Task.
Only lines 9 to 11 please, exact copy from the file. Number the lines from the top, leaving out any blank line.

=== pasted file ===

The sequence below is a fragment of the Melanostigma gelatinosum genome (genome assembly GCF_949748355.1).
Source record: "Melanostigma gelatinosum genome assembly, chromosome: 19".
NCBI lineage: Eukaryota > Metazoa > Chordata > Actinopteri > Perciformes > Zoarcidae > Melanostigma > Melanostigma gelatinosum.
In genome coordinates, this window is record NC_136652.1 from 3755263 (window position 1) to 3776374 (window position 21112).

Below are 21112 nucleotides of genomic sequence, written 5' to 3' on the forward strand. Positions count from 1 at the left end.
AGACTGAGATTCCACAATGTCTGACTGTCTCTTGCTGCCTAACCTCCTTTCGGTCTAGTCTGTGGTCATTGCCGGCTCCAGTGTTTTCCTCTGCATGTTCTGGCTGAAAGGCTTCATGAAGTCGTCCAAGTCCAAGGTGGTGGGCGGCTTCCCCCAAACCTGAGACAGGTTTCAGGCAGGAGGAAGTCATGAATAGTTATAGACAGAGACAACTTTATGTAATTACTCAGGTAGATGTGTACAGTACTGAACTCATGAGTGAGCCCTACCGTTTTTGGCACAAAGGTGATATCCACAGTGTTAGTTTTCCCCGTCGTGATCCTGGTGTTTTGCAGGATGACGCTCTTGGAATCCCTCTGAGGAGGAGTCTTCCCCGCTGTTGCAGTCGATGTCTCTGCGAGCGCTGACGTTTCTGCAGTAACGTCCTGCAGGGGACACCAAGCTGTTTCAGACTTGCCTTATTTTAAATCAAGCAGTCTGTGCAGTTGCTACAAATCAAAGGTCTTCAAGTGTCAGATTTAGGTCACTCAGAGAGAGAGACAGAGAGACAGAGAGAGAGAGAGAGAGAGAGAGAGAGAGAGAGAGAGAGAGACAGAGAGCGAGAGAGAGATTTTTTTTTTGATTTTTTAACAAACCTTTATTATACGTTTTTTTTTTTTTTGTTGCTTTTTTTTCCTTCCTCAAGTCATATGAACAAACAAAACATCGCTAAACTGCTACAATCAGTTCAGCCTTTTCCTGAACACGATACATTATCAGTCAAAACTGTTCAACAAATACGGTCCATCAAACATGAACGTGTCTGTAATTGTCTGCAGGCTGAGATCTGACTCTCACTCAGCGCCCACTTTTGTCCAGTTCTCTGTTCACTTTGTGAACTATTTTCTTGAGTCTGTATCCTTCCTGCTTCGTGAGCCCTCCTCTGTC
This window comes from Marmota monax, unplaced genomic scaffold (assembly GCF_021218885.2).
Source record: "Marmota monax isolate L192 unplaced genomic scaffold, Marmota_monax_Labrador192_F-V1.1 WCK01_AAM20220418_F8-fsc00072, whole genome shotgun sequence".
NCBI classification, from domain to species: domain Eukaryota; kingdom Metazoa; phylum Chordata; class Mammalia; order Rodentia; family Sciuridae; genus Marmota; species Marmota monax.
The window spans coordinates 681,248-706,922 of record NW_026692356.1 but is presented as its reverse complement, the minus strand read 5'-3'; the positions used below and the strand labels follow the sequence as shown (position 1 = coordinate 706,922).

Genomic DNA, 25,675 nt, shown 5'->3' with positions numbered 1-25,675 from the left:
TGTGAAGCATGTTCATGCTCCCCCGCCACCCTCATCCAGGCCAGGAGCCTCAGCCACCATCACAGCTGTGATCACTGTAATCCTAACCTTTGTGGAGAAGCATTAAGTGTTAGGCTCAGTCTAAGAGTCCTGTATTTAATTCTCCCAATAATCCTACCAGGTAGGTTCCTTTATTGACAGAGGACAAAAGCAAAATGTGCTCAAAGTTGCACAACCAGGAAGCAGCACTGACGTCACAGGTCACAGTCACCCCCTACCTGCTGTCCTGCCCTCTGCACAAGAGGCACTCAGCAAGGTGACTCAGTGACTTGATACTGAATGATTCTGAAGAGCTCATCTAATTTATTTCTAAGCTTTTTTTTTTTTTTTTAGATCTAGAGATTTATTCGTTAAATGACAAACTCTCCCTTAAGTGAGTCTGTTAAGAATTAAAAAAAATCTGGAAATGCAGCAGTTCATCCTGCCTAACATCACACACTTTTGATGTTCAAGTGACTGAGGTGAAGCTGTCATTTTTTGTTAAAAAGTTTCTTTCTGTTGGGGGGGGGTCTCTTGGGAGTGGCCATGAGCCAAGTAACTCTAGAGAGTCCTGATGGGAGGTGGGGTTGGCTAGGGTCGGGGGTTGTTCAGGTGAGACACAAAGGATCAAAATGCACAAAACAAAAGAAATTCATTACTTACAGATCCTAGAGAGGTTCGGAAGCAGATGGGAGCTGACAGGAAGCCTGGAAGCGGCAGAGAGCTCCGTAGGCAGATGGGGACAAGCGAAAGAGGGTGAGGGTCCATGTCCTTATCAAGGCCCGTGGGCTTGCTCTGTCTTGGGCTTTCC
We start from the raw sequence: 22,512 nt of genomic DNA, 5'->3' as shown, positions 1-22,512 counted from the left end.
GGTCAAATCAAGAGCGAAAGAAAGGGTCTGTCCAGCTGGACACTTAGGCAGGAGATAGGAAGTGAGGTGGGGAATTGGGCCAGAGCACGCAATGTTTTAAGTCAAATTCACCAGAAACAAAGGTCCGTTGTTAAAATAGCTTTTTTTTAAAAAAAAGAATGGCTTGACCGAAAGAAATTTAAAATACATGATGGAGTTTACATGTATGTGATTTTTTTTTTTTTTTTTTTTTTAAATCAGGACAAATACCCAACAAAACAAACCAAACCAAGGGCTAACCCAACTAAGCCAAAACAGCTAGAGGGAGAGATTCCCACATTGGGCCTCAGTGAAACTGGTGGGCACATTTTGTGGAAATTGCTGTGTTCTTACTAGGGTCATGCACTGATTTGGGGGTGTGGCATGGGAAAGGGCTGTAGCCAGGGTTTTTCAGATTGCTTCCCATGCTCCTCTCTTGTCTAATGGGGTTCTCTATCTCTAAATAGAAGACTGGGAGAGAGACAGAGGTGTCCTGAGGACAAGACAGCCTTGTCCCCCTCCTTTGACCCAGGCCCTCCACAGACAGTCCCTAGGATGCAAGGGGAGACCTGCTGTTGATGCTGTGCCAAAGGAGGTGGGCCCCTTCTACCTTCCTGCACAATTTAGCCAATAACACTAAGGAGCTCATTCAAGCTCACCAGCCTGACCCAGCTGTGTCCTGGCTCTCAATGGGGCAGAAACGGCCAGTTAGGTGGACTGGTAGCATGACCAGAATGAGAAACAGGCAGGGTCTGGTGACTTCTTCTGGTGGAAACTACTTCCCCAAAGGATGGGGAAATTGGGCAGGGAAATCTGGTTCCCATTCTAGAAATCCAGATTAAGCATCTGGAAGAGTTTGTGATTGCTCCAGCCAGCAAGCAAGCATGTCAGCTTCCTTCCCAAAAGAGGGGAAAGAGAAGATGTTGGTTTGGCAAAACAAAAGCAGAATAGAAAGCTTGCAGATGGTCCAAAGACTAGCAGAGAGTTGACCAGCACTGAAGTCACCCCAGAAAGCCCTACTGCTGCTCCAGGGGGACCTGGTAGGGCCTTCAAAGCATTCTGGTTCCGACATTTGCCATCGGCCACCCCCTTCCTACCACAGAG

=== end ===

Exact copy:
NCBI classification, from domain to species: domain Eukaryota; kingdom Metazoa; phylum Chordata; class Mammalia; order Rodentia; family Sciuridae; genus Marmota; species Marmota monax.
The window spans coordinates 681,248-706,922 of record NW_026692356.1 but is presented as its reverse complement, the minus strand read 5'-3'; the positions used below and the strand labels follow the sequence as shown (position 1 = coordinate 706,922).

Genomic DNA, 25,675 nt, shown 5'->3' with positions numbered 1-25,675 from the left: